“Sense And Senility” puts the good butler in a unique position. For the first time, he is on the outs with the Prince Regent, his manipulation of and lack of regard for his employer having become a bit too obvious. The heightening of the character in “Nob And Nobility” continues in the beginning of this episode, with Mr. Blackadder at his least subtle. It’s a mistake he quickly rectifies, though not before his and the Prince’s entertaining, “Thicky-Black-thicky-adder-thicky” exchange. This is the only time thus far the Prince has taken Blackadder to task, and he’s not the only one. Baldrick actually speaks his mind in this episode, once he thinks Blackadder is gone. In what may be the character’s only negative remark about a Blackadder in generations, Baldrick calls him a, “lazy, big nosed, rubber-faced bastard” and it’s a triumphant moment for the eternally downtrodden dogsbody.
As glorious as this line is, however, it’s trumped by Tony Robinson’s excellent work in the background of the episode. He opens “Sense And Senility” shining shoes and when he finishes, without a beat, he moves on to some carrots and then a cabbage. Nothing in Robinson’s demeanor, body language, or motion changes and viewers not paying attention would be forgiven for not noticing. Later, after surprising the Prince in his cupboard and being told to leave and resume cleaning later, Robinson exits to the left of the screen, rather than out the door in the back—Baldrick returns to the cupboard, where he will undoubtedly wait for a while before starting up his cleaning once more. These little touches add tremendously to the episode’s rewatchability and build a fascinating picture of Baldrick’s off-camera life in the castle.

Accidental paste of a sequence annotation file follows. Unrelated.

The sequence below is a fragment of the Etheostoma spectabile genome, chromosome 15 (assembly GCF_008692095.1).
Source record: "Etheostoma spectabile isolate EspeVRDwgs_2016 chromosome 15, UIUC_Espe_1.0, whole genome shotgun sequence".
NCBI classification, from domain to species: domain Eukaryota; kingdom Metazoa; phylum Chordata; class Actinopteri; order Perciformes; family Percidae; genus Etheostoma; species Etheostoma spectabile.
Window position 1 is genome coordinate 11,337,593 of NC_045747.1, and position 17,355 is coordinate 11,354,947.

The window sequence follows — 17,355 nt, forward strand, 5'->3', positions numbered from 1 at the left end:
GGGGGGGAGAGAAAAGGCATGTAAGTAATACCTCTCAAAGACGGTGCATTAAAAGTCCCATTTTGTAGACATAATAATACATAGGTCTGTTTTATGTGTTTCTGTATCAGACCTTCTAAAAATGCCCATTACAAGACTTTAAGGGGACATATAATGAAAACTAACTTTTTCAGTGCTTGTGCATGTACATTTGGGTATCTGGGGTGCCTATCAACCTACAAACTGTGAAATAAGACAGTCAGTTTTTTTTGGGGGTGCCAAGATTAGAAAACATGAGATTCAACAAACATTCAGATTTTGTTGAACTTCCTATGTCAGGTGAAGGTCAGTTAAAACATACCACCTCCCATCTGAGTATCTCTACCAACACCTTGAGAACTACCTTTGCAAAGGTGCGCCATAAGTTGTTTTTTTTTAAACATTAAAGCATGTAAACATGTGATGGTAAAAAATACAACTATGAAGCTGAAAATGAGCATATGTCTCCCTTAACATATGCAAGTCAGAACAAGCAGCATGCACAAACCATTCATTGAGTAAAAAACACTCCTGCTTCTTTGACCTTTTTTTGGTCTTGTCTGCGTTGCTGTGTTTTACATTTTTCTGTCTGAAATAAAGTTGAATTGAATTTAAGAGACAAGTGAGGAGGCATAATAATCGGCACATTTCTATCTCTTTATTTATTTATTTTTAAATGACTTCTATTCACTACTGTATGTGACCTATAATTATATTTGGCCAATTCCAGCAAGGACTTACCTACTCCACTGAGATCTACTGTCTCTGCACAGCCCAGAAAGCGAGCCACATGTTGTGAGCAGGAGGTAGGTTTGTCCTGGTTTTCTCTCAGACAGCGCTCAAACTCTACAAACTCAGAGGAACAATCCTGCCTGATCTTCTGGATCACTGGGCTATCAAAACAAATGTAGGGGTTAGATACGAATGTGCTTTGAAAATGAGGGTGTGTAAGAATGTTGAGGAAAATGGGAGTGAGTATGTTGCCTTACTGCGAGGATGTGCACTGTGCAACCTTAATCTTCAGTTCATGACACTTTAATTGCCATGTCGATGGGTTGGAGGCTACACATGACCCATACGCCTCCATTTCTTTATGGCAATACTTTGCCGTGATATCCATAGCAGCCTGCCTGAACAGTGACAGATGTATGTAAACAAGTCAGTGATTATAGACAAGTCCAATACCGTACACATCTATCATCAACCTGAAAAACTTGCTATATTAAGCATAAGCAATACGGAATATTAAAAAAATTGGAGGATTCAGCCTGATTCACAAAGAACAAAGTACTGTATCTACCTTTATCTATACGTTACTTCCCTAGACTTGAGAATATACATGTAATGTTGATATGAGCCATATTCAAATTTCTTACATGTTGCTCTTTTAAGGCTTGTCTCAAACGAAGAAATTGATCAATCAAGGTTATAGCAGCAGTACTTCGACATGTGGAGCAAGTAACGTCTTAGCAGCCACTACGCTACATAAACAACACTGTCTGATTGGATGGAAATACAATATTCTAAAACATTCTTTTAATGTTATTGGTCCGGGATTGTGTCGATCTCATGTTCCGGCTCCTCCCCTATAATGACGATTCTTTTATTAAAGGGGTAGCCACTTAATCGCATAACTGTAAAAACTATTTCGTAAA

Three main, recurring gags drive the episode as much as its plot: the Prince’s inability to discern fiction from reality, the Prince’s fear of attack by the unwashed mass that is Baldrick, and Mr. Blackadder’s torturing of the actors by speaking that dread title, Macbeth. The Prince’s basic confusion on the nature of the theater never gets old, thanks to Hugh Laurie’s committed performance. He sells each moment, making the Prince every bit the small child and by extension, Blackadder the exhausted parent. Just as entertaining is George’s fear of Baldrick, which works nicely to bring the two characters together. In season three’s previous episodes, the two interact, but with Blackadder prompting these exchanges. Removing the intermediary is a welcome change, offering narrative options and making Robinson a more active participant in the episode.